If your dog isn’t comfortable with a blanket, then don’t worry as there are other ways for them to sleep warmly during the night.

4. Get a dog nesting bed

If you have struggled to make your dog a nest using blankets, then you might want to consider a covered dog bed. These are basically indoor kennels with hoods that cover the bed for additional warmth.

Although, again some dogs can feel claustrophobic or trapped, so it is best to test them out in the bed before making any final choices. We don’t own one of these but if you look at them you can understand why so many owners use them to keep a dog warm at night.

Here’s a good dog nesting bed on Amazon which comes in various sizes depending on how large your dog is.

5. Try out dog pyjamas

Yes, this really is a thing.

If your dog is comfortable dressing up, then there are canine pyjamas available for them to wear. While they are available in any size, they are best suited for small dogs with low bodyfat or short length fur.

My wife and I always wear pyjamas when it gets cold at night, so why should your dog miss out? Here’s a set I found on Amazon.

6. Draft excluder

This is a simple but effective solution that is so often overlooked by people wanting to know how to keep their dog warm at night.

As most dogs sleep close to the floor, drafts from underneath doors can allow in wind and cold air. If you are worried about your dog catching a chill, then using a draft excluder to block the gaps under the door can go a long way to making the room warmer.

This is actually also a great way of keeping your house warm for you as well as your dog!

7. Indoor grass patches

If you are living in a place where the winters can get unbearable outside, then you may not want your dog venturing outside to do his business.

I recommend an indoor grass patch. These are squares of fake grass, with a tray underneath to collect urine. This lets your dog to go to the bathroom without having to go outside into the cold, helping to keep the pup warm at night.

While these do need to be cleaned regularly, they can be a godsend (and are also incredibly useful for dogs living in high-rise apartments who cannot get outside very easily).

Some people even go so far as to make their own, with patches of real grass and Tupperware containers!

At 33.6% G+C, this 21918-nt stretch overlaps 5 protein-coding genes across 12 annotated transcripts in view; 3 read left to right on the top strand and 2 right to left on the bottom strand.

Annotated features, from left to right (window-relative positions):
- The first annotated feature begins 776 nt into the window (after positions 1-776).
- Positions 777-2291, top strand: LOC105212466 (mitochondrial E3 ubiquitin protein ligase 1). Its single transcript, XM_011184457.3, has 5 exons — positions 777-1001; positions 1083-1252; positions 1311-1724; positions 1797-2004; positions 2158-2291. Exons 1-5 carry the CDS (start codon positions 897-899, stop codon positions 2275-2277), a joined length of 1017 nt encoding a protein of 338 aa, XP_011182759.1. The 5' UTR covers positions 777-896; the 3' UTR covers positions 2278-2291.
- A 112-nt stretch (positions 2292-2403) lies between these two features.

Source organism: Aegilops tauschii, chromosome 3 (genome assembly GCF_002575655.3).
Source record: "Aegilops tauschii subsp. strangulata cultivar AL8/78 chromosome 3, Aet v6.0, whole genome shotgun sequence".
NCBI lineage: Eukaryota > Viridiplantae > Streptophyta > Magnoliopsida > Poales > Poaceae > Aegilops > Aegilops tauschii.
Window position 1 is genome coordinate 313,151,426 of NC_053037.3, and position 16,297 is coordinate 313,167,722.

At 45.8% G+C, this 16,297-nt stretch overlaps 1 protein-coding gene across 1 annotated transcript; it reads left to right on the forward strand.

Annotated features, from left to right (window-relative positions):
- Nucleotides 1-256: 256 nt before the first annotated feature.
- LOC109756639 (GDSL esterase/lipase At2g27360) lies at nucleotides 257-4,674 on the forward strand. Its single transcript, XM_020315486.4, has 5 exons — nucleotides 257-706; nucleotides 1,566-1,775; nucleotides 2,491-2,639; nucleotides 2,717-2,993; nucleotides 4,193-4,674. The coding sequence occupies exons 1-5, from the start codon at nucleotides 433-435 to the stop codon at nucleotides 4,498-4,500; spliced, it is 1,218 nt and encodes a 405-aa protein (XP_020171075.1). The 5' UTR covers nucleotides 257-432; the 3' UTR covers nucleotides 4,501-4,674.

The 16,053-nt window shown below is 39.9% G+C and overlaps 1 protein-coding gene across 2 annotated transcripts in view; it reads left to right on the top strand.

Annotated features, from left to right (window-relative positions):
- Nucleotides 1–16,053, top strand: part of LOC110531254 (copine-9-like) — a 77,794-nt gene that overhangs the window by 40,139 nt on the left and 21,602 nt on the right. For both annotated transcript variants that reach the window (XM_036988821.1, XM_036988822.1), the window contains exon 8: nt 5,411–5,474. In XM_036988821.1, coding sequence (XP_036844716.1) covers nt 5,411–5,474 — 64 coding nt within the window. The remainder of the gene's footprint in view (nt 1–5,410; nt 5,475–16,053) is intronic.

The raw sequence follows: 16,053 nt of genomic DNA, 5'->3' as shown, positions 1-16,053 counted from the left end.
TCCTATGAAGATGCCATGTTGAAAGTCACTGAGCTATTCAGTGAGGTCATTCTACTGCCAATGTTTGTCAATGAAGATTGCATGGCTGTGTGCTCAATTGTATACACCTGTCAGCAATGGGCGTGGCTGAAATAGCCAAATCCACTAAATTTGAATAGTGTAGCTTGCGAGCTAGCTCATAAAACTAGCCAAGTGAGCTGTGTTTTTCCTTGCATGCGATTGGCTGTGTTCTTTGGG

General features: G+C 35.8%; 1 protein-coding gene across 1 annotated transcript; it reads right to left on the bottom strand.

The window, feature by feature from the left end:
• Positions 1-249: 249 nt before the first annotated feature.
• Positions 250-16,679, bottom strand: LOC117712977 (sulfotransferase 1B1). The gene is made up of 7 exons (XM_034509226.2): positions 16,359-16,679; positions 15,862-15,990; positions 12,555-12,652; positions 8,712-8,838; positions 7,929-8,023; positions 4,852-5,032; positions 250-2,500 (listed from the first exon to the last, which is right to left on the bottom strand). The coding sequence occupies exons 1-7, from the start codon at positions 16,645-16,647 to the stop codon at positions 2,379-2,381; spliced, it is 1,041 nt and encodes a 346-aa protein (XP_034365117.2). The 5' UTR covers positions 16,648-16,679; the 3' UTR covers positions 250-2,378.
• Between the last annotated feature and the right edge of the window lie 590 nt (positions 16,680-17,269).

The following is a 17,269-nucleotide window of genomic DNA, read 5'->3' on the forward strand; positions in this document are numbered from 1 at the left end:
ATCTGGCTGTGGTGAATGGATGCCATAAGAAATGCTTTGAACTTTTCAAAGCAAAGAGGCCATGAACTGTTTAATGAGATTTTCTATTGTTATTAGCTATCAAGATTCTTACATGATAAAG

If you don’t want to make your own, check out this dog grass patch on Amazon.

8. Heated dog bowls

As your dog’s water bowls will typically be set on the ground, it can often be the case that the water in them becomes icy cold. When dogs drink ice cold water, their body temperature can soon drop to dangerous levels.

To mitigate this risk, try a heated dog bowl. Rather than warming up the water they will instead keep the water at a comfortable room temperature so that your dog can drink without getting too cold. Here’s a heated bowl on Amazon.

9. Let your dog sleep in with you

I put this as the last option as many owners don’t like their dog sleeping their bed with them. My wife personally doesn’t let us do this as she can get allergic to the hair.

However, if it’s not a problem for you, why not make an exception on those cold winter nights?

how to Keep a Dog Warm at Night inside
Some owners will keep their dog warm at night by letting them sleep in their human bed.

10. Don’t let them sleep too near to heating

Whilst is might be tempting to position your dog’s bed near to a heater or radiator, I would recommend against doing so.

As French Bulldog owners, our particular breed is brachycephalic. This means they can overheat very easily and quickly become uncomfortable.

How to keep a puppy warm at night

Most of the advice I’ve already written above about how to keep a dog warm at night will equally apply to a young puppy. However, puppies are extremely vulnerable to the cold and don’t cope well with low temperatures at night.

The good news is that many of the warming products available for smaller dogs are also suitable for puppies. You can find microwavable heating pads will be much safer than hot water bottles, and blankets or even old towels or clothes are also an easy go-to option.

Just make sure to keep an eye on them and make sure they can breathe while they are under there.

How to keep a dog warm at night outside